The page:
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Kiana is a coastal locality on the Eyre Peninsula of South Australia, situated within the District Council of Lower Eyre Peninsula. The modern boundaries were formally established in October 2003, with it being named after the cadastral Hundred of Kiana. The modern locality only covers the northern half of the hundred; the southern half is the locality of Mount Hope. The hundred itself was given an Aboriginal name by Governor William Jervois in 1879.
The west of the locality is dominated by the natural feature of Lake Hamilton. The lake is seven miles long and one mile wide, and was named by Edward John Eyre in 1840 after George Hamilton, the Commissioner of Police at the time. The Flinders Highway runs north-south along the strip between the lake and the ocean. Kiana Beach is located 1.5km west of the highway, with a vehicle track to the northern and southern ends. Surf Life Saving Australia defines the southern end as "very hazardous" and "rip-dominated" and the northern end as "safer but difficult to access on foot". It is a popular beach for fishing.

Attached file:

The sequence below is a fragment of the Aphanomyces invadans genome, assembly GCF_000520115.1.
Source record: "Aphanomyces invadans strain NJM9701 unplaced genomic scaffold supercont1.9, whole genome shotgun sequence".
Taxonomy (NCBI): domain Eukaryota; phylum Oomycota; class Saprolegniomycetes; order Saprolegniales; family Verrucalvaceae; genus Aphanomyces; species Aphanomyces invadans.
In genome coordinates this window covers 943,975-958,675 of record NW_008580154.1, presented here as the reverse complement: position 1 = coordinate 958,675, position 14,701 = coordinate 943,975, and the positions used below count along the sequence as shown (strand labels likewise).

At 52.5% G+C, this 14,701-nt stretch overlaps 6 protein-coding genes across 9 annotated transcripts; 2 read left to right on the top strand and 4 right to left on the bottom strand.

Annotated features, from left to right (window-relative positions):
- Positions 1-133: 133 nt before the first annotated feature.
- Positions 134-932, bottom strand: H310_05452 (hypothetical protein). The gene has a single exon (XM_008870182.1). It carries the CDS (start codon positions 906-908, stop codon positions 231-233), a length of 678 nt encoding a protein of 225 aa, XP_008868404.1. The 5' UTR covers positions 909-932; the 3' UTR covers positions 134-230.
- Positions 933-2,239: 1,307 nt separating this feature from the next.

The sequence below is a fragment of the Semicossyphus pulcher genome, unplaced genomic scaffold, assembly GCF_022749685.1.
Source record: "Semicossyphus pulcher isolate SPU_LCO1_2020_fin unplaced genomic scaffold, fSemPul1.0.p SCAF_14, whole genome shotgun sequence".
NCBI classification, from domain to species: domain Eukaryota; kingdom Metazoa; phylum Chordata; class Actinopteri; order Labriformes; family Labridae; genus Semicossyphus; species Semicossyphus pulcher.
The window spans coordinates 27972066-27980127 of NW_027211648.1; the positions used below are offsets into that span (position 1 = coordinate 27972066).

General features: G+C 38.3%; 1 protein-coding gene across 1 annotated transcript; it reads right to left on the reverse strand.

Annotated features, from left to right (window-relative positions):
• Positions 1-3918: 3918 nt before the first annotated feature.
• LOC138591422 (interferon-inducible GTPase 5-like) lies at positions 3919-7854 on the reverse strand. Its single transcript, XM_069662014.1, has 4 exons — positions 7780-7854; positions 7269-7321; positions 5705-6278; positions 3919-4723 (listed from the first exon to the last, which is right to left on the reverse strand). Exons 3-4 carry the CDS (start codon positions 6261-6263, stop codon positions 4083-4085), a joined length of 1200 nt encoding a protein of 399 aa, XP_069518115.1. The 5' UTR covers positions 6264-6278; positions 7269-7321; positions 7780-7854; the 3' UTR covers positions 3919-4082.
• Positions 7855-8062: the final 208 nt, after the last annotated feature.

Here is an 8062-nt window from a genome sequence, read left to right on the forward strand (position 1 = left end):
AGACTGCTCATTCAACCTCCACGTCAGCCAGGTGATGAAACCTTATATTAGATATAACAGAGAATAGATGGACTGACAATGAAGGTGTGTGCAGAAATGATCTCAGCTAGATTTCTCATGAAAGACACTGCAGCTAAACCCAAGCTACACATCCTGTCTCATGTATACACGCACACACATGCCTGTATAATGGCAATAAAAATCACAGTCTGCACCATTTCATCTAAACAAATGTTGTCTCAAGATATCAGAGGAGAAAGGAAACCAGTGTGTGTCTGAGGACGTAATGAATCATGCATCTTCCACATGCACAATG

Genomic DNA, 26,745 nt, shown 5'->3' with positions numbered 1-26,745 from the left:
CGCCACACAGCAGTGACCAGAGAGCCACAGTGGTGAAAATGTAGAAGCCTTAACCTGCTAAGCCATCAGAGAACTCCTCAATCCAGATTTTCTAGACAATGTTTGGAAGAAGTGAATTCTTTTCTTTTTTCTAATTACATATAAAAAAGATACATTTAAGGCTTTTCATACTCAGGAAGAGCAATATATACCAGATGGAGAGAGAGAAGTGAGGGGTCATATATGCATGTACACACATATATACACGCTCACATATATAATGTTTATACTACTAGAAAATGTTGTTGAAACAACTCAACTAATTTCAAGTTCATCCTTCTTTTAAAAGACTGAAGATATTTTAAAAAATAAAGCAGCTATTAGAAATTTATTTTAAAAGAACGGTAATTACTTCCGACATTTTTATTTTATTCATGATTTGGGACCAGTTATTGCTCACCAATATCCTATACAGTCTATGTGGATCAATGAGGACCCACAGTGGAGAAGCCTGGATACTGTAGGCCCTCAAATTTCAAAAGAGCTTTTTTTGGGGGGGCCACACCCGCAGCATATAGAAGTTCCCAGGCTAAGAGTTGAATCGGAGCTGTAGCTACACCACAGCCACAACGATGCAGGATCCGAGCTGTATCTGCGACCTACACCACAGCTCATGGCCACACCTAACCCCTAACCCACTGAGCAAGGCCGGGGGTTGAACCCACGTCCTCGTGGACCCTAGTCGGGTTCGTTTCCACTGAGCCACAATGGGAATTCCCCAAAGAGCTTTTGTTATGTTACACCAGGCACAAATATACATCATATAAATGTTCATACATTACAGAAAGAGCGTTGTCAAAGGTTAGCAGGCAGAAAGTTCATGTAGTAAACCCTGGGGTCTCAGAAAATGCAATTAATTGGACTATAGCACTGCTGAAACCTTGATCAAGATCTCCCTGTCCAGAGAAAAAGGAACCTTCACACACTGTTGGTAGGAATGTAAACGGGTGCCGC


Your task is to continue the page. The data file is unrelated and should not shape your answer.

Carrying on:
The historic ruins of the Lake Hamilton Homestead complex survive off Flinders Highway, including those of the former drafting yards, shearing shed, cemetery, outbuildings, mess hut and store. The intact Lake Hamilton Eating House, dating from the 1850s-1860s, is the last former coach stopping point of its type left standing on the Eyre Peninsula. It was restored by the Port Lincoln Caledonian Society in 1972. Both the homestead ruins and the eating house are listed on the South Australian Heritage Register.